After completing divinity school in 1928, Fletcher pursued graduate studies in economic history at Yale. There he won the John Henry Watson fellowship and in 1930 went to London to study under R. H. Tawney at the London School of Economics. During this period he formulated the tenets of his theology of social redemption. He was heavily influenced by theologians Walter Rauschenbusch, Washington Gladden, and William Temple.
On his return to America during the era of the Great Depression, Fletcher continued his union activism and teaching. In 1936 he became dean of St. Paul's Cathedral in Cincinnati, where he developed a school of social training for seminarians. He taught courses in labor history and New Testament at the University of Cincinnati and social ethics at Hebrew Union College. He also raised support for and taught volunteer courses in a labor education night school supported by local unions.
In 1944 Fletcher accepted the Robert Treat Paine Chair in Social Ethics at the Episcopal Theological School of Harvard University, where he taught Christian social ethics. For several years he also taught business ethics in the Musser Seminar at the Harvard School of Business Administration. He continued his social activist teachings for union organizations and was twice attacked and beaten unconscious by anti-union thugs while lecturing in the deep South. Along with two fellow Harvard professors, Fletcher was redbaited and subpoenaed by Senator Joseph McCarthy, who charged the professors with being Communists or at least Communist sympathizers.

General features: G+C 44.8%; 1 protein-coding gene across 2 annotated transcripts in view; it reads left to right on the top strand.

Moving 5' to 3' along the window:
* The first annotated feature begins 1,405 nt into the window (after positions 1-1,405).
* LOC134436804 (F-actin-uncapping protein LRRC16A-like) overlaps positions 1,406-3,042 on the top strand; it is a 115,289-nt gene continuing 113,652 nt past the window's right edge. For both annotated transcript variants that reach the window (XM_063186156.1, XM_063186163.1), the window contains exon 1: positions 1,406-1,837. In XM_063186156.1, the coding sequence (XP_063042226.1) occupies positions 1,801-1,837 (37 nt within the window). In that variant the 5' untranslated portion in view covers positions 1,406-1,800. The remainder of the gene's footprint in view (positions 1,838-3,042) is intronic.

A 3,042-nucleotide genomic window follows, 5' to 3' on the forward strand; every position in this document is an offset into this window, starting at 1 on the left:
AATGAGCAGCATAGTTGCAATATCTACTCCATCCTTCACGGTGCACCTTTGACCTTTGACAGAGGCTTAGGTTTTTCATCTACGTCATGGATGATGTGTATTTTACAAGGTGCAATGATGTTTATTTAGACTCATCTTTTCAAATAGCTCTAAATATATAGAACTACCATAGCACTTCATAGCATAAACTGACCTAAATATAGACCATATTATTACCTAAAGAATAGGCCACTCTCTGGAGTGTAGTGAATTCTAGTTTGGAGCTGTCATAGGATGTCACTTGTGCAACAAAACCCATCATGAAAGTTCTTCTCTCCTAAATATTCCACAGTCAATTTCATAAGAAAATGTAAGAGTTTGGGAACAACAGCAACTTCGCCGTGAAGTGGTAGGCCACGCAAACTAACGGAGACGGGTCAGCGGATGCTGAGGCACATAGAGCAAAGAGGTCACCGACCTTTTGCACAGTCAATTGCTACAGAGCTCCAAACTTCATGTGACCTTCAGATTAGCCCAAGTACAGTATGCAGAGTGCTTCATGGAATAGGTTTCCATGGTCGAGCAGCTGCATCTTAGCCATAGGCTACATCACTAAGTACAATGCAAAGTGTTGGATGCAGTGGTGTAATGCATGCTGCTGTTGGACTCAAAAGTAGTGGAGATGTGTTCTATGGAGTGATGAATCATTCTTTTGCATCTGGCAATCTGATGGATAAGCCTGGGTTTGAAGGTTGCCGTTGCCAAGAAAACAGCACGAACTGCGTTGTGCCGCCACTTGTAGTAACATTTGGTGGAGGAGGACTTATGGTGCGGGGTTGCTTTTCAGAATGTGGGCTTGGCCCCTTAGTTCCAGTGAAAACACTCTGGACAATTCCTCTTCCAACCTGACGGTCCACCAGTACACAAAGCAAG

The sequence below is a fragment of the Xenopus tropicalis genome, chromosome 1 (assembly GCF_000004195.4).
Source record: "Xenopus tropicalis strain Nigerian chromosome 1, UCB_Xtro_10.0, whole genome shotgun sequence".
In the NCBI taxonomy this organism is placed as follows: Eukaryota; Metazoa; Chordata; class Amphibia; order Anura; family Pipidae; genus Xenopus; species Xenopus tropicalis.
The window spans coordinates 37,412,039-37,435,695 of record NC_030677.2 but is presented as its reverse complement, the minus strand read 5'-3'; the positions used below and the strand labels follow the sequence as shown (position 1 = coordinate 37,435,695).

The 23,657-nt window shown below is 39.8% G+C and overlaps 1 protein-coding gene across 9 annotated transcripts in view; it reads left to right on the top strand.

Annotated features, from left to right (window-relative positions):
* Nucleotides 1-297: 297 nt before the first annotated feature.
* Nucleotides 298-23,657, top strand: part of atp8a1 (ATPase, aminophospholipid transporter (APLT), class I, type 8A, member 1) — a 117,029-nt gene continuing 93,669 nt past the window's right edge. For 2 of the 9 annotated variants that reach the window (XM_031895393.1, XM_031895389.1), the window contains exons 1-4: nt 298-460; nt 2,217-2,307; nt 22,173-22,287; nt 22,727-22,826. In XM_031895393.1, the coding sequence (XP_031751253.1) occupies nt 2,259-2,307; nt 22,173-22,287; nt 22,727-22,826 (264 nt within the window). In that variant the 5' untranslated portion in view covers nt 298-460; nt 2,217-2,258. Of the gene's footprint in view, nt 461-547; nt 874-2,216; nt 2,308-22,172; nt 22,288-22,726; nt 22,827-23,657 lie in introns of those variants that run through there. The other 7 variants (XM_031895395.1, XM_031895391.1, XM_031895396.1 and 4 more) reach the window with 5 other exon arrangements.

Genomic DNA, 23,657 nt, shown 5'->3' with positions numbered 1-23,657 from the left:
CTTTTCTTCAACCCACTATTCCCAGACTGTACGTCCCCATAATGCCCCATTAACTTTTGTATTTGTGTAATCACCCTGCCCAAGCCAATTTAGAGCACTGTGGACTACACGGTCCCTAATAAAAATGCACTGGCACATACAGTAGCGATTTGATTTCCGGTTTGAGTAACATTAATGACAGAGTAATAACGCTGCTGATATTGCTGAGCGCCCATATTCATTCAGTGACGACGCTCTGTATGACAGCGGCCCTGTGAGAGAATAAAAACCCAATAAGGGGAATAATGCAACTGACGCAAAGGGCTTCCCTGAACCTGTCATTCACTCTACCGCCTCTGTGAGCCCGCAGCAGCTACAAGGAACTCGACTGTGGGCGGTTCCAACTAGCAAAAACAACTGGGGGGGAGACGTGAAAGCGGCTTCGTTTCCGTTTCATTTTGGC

The Lowell Lectures given by Fletcher at Harvard in 1949 were precursors of his treatise on ethical issues in medicine, Morals and Medicine (1954). This book gave a biological direction to his social ethic and was the first nonCatholic treatment of medical ethics. It is considered the pioneering work of a new discipline—biomedical ethics— and subsequently established Fletcher as the "father of modern biomedical ethics."
His basic bioethical premise is that humans should control and improve their natural condition by reasoned choice rather than by leaving things to chance. Natural biological processes (for example, methods of fertilization) are not inherently better than artificial (man-made) processes. The development and use of technology is a supremely human enterprise. However, the implications of new technologies should be considered prior to and during their development, not simply afterwards. An important influence on his thinking during this period was Garrett Hardin, the social biologist. Fletcher first coined the term "clinical ethics" in 1976 to reflect the specific nature of bioethics applied in clinical or patient-centered situations.